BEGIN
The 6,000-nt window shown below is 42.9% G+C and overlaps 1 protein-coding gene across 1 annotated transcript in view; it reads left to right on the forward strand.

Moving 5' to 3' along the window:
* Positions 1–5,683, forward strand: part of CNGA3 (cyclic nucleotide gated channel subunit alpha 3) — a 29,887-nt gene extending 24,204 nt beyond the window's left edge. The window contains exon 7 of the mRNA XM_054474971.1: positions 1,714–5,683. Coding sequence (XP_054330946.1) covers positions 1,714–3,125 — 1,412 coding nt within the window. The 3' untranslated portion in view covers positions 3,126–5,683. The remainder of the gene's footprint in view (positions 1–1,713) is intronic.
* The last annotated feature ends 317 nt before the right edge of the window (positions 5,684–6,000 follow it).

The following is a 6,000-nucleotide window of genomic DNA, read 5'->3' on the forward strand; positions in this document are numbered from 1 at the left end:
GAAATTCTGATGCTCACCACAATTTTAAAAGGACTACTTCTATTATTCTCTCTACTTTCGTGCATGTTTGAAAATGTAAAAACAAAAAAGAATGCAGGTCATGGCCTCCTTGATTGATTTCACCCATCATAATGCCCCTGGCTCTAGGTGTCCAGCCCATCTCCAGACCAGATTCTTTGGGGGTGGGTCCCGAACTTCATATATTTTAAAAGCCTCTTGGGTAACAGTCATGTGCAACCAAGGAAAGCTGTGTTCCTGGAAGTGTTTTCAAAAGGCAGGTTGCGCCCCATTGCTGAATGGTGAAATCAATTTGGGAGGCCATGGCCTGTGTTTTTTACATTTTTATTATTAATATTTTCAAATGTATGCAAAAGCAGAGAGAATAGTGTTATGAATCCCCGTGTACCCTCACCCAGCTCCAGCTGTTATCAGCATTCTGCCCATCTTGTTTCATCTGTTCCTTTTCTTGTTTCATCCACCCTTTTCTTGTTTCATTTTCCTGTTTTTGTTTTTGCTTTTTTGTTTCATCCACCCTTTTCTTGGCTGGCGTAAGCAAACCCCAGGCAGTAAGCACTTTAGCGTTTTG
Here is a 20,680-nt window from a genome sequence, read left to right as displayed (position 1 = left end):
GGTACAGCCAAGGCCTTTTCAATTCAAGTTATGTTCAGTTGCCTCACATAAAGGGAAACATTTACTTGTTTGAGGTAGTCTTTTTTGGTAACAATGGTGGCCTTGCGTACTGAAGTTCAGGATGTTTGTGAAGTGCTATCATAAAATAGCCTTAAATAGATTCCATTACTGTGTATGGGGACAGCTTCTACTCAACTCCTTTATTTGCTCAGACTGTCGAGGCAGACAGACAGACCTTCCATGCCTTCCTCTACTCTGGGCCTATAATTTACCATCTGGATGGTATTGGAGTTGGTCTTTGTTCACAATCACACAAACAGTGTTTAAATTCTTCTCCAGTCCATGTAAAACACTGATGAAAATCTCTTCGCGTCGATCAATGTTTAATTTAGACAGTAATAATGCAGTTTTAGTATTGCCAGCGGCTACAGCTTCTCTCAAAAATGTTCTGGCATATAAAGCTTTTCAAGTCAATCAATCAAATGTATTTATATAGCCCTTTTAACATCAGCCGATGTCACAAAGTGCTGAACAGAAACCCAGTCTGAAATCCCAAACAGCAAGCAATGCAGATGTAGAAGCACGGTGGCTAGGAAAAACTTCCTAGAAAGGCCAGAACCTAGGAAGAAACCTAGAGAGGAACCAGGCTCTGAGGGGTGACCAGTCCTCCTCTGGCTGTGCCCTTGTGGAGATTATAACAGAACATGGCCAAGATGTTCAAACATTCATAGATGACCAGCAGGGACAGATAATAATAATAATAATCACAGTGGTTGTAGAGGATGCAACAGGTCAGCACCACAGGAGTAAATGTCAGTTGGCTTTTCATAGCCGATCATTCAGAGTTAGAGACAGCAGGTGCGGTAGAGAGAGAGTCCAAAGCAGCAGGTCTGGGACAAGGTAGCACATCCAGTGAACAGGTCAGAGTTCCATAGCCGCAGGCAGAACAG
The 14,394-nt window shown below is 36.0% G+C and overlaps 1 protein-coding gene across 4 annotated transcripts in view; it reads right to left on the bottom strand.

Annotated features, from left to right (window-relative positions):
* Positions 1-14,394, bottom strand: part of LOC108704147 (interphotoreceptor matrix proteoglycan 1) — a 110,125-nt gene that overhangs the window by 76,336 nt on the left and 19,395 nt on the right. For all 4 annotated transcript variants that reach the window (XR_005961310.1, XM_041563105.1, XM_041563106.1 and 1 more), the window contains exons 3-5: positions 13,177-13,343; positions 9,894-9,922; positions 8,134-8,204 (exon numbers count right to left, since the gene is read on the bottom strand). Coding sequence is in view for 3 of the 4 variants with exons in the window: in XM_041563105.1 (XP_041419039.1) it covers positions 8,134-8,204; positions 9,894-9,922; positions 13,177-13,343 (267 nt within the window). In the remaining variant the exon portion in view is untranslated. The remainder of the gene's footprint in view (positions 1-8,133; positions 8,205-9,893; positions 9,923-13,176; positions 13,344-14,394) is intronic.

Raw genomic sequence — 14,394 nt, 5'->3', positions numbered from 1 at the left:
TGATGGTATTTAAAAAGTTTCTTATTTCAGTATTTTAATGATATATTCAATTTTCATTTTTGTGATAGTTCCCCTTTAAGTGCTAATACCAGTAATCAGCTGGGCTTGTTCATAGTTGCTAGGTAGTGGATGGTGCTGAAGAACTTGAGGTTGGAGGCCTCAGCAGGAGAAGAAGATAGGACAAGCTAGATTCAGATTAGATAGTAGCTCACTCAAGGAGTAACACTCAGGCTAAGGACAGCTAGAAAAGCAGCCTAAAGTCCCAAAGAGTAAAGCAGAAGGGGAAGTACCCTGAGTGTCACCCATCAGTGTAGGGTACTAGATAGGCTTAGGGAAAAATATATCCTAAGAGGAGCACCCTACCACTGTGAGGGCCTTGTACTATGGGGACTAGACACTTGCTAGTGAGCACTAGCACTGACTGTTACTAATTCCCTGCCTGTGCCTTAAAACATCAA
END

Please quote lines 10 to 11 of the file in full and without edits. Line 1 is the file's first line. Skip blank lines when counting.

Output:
Annotated features, from left to right (window-relative positions):
* Positions 1-14,394, bottom strand: part of LOC108704147 (interphotoreceptor matrix proteoglycan 1) — a 110,125-nt gene that overhangs the window by 76,336 nt on the left and 19,395 nt on the right. For all 4 annotated transcript variants that reach the window (XR_005961310.1, XM_041563105.1, XM_041563106.1 and 1 more), the window contains exons 3-5: positions 13,177-13,343; positions 9,894-9,922; positions 8,134-8,204 (exon numbers count right to left, since the gene is read on the bottom strand). Coding sequence is in view for 3 of the 4 variants with exons in the window: in XM_041563105.1 (XP_041419039.1) it covers positions 8,134-8,204; positions 9,894-9,922; positions 13,177-13,343 (267 nt within the window). In the remaining variant the exon portion in view is untranslated. The remainder of the gene's footprint in view (positions 1-8,133; positions 8,205-9,893; positions 9,923-13,176; positions 13,344-14,394) is intronic.